4 moments that shaped music history (part 2)

Within just the last half of the 20th century, music has become democratized. Available to everyone and found in virtually all homes, the spread of music has brought new talents, new rules and new practices.

Here are four moments that have changed the course of music history.

Ziggy Stardust visits Earth

June 1972
In the early 70s, glam rock made a notable entry to the music scene. Emerging English artist David Bowie was quickly seduced by the sparkle and the new genre's splendor: excessive makeup, sequins and rhinestones, oversized platform boots, etc. Bowie hatched an alter ego that would forever surpass the status of a simple singer to become a living icon and catalyst of crowds: Ziggy Stardust.

In the 1972 album The Rise and Fall of Ziggy Stardust and the Spiders From Mars, Bowie tells the story of an extraterrestrial come to liberate humanity from banality. The alien comes to know the joys of success and becomes a rockstar before getting lost in his own excess of sex and drugs. Critics of the time remarked that the album could be considered a satire of society in the 70s. Alongside The Spiders From Mars, the group that accompanied David Bowie (special mention to guitarist Mick Ronson), the concept-album was a major hit, taking listeners from the sweet sounds of the sixties to light years ahead. Despite the album's success, Tony DeFries, Bowie's manager, advised him to disassociate with his character and seriously devote himself to music. Just a year after Ziggy's landing on Earth, in June of 1973, at a concert in London that has since become famous, Bowie abruptly announced: "Of all the shows on the tour this particular show will remain with us the longest, because not only is it the last show of the tour, it’s the last show we’ll ever do." In doing so, Bowie confirmed the death of Ziggy Stardust and simultaneously named the title of the iconic album: The Rise and Fall of Ziggy Stardust and the Spiders from Mars.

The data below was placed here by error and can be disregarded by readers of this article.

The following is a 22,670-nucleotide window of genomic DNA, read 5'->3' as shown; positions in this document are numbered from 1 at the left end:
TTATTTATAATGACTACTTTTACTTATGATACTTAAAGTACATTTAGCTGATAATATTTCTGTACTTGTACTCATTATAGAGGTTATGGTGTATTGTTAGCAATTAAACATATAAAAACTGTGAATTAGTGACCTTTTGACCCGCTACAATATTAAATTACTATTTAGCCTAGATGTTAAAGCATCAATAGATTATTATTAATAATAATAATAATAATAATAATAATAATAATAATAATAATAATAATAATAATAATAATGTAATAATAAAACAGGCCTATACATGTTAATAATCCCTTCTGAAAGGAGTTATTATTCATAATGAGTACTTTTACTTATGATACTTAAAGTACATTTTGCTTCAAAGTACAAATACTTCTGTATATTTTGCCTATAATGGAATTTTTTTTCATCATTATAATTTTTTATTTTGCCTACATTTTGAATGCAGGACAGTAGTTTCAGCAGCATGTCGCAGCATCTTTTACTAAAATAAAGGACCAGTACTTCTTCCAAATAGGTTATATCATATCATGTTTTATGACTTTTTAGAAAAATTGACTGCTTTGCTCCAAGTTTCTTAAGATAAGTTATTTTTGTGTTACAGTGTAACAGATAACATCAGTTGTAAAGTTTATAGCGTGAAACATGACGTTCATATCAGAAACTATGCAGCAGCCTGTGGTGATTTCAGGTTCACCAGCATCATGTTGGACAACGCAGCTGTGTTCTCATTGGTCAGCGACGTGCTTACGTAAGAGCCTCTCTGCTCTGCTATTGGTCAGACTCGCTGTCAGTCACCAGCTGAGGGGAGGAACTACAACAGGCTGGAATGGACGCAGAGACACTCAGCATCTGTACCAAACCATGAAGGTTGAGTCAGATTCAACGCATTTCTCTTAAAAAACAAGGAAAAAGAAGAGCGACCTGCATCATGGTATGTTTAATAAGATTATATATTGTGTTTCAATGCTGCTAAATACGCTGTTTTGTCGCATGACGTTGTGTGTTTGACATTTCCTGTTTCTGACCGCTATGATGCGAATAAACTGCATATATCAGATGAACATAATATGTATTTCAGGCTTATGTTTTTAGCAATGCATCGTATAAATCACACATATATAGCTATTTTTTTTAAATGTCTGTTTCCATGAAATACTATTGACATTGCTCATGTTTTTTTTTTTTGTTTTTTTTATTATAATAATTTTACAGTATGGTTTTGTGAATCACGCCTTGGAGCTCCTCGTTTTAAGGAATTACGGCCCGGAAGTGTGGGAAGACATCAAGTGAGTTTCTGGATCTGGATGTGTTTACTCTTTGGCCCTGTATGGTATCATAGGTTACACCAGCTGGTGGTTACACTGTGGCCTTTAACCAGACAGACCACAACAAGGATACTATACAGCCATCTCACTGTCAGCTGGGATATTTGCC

"Dark Side of the Moon" eclipses competition

March 1, 1973
"Dark Side of the Moon," the ultimate work of English rock band Pink Floyd, released in March 1973, remained cemented on the Billboard 200, at the top of the best sales for a total of... 917 weeks, a little more than seventeen years, a record for any album especially one that seemed an eternity ago in a time of MP3s and perishable groups. During that time the moon turned 190 times around itself without ever revealing its far/ dark side, a mystery as impenetrable as the concept-album that carries its name.

Punk makes the Kingdom tremble

December 1, 1976
It's 1976. Socially, Britain is on the brink of explosion. The industrial crisis caused record unemployment rates and the music world wasn’t spared. Progressive rock bands all but ruled the roost of their labels, who they themselves were scared to wager money on other musical genres. Everything continued as status quo. But four young adults from the working class had the idea and the courage to disrupt it all. In November 1976, two months after signing a contract at EMI, the Sex Pistols released their first single, "Anarchy in the UK" and were all set to leave for a 19-date tour across England. But on December 1, the Pistols made a controversial and career changing television appearance on the show Today, following a last minute cancellation from Freddy Mercury of the band Queen. When lead singer John Lydon and his team arrived on the set of the show, they were welcomed with an open bar while waiting for their turn to go on air. Guitarist Steve Jones recalls being completely drunk when it was finally their turn.